How do you measure predicted use? He used the percentage of books in an LC class relative to the total books available. If the percentage of a use metric is lower then it is not meeting expected use, and vice versa. H, L, G, N, and D were all better than expected. Q, F, P, K and U were worse than expected.

How about breadth versus depth? This gets complicated. Better to find the slides and look at the graphs. The results map well to the predicted use outcomes.

Can we determine the level of immersion in a book? If more pages are viewed per session in a subject area, does that mean the users spend more time reading or just look at more pages? Medicine (R), History of the Americas (F), and Technology (T) appear to be used at a much higher rate within a session than other areas, despite performing poorly in breadth versus depth assessment. In other words, they may not be used much per title, but each session is longer and involves more actions than others.

How do we use these observations to build better collections and better serve our users?

Books with call numbers tend to be use more than those without. Is it because a call number is indicative of better metadata? Is it because publishers of better quality will provide better metadata? It’s hard to tell at this point, but it’s something he wants to look into.

A white paper is coming soon and will include a combined data set. It will also include the EBL data about how long someone was in a book in a session. Going forward, he will also look into LC subclasses.

ER&L 2014 — Making Usage Data Meaningful

“Big Data” by JD Hancock

Speakers: Jill Morris & Emily Guhde, NC Live

NC Live is a multi-type library consortium that includes public and private universities as well as public libraries. Everything they provide is provided equally to all libraries across the state.

They wanted to figure out how to better manage the resources, both financial and scholarly. They wanted to be able to offer advice to libraries on better accessibility of the resources like authentication and discovery. They wanted to determine what kind of use should be expected for a library or library type, and how to improve it.

They did not want to determine if a library’s use is good or bad, or to compare databases with each other. They also didn’t want to define the value of the provided database or explain why certain factors may impact database use, but they do hope to get to these things in future iterations of the study.

They began by trying to identify peer groupings of NC libraries based on information about the libraries, population served, degrees offered. These peer groups were then created by a working group of librarians from across the state. Some of the libraries were not included because they were incomparable.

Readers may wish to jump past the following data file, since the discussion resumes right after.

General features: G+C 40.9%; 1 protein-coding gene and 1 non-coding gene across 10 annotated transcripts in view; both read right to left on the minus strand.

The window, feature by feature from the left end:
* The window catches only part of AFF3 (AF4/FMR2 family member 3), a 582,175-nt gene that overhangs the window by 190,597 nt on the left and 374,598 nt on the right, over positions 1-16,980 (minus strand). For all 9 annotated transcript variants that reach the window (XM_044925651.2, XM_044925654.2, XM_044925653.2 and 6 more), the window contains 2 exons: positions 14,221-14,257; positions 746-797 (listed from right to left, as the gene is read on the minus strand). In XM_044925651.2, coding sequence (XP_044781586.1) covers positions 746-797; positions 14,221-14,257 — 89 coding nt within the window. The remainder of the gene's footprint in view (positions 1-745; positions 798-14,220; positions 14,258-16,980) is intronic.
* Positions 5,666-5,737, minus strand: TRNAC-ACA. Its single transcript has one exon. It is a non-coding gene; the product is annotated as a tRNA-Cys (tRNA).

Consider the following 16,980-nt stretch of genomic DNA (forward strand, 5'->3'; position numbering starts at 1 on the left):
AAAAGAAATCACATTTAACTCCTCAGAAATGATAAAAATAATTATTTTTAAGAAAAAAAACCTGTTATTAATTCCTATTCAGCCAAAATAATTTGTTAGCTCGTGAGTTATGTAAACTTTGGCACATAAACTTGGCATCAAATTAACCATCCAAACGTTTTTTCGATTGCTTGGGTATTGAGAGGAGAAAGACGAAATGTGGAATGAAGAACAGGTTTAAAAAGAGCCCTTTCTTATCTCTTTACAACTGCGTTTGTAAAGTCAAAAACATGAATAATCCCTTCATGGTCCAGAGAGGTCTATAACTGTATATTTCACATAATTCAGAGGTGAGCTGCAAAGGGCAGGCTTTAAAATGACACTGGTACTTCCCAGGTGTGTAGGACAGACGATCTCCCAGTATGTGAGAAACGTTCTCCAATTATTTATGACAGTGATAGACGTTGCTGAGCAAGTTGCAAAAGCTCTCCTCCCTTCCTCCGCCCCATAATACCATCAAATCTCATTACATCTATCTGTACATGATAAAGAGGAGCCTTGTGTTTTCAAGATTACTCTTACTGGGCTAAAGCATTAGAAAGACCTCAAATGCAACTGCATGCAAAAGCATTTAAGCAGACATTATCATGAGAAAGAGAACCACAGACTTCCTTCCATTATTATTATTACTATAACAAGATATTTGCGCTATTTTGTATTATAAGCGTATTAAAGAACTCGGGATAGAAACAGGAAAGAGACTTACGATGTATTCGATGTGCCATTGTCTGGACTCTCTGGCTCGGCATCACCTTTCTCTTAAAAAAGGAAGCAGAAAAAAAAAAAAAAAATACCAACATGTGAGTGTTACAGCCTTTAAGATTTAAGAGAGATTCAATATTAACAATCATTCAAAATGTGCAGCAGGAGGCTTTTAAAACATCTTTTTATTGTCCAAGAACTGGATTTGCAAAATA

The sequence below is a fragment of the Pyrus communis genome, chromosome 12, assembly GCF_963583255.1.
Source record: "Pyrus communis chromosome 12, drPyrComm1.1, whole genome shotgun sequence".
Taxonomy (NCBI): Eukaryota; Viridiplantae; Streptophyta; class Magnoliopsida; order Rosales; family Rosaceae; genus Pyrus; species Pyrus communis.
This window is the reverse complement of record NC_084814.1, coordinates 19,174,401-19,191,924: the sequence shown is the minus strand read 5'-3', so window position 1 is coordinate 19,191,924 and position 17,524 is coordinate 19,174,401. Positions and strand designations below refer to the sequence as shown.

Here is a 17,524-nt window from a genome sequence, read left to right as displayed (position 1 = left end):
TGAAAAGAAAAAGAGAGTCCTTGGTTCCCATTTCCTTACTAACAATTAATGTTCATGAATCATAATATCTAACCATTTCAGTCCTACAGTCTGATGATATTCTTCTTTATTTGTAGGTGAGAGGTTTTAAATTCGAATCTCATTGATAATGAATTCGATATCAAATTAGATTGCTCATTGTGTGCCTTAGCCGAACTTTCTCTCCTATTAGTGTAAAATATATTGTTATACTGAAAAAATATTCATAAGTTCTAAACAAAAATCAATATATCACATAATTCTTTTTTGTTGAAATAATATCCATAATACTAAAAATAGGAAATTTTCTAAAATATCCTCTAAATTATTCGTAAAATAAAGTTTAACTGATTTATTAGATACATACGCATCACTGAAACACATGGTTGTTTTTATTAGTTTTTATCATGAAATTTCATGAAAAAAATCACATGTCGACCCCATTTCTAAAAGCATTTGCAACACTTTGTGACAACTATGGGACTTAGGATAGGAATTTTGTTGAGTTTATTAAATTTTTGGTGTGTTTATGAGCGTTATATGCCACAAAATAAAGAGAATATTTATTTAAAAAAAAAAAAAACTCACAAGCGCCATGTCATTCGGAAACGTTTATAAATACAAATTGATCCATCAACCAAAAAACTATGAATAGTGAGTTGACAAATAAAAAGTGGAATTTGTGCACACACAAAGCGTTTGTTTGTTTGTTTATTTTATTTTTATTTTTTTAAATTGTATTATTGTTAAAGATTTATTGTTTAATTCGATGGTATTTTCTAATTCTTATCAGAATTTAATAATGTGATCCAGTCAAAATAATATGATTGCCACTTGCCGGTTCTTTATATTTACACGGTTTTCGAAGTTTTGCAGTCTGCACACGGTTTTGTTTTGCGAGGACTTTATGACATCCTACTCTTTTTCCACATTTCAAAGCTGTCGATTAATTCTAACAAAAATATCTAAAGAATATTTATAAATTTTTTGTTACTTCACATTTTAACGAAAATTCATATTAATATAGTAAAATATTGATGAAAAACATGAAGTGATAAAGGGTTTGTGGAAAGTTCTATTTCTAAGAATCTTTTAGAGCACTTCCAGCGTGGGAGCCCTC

The next objective was to determine what data points would be used to measure usage of each of the databases (they were going to study only five that were broadly applicable across all members of the consortium). For academics, they looked at full-text use per full-time enrollment, but for publics they did something different that I didn’t capture before the speaker moved on. See the study for details.

No one library was at the top or bottom of their peer group for usage across all resources studied. The use of the databases varied wildly, even among peers. The feedback from the consortium members indicated that flexible peer groups might be more useful than permanent peer groups based on what they are wanted to analyze at the time.

Finally, they looked at the qualities of the high usage libraries (top third of peer groupings), such as their access & authentication, size of collection, outreach & support, community characteristics, and library characteristics.

Use of Academic Search Complete was higher in community college libraries with these characteristics:

  • librarians attend faculty meetings
  • have an NC Live representative
  • high number of total information services per FTE
  • high number of circ transactions per FTE

Trends in community college libraries for all five databases:

  • embedded librarians in courses
  • librarian-initiated engagement
  • library orientation
  • librarians attending faculty meetings

Use of Academic Search Complete was higher in four-year college and university libraries with these characteristics:

  • authenticate with local proxy
  • direct link to NC Live provided resources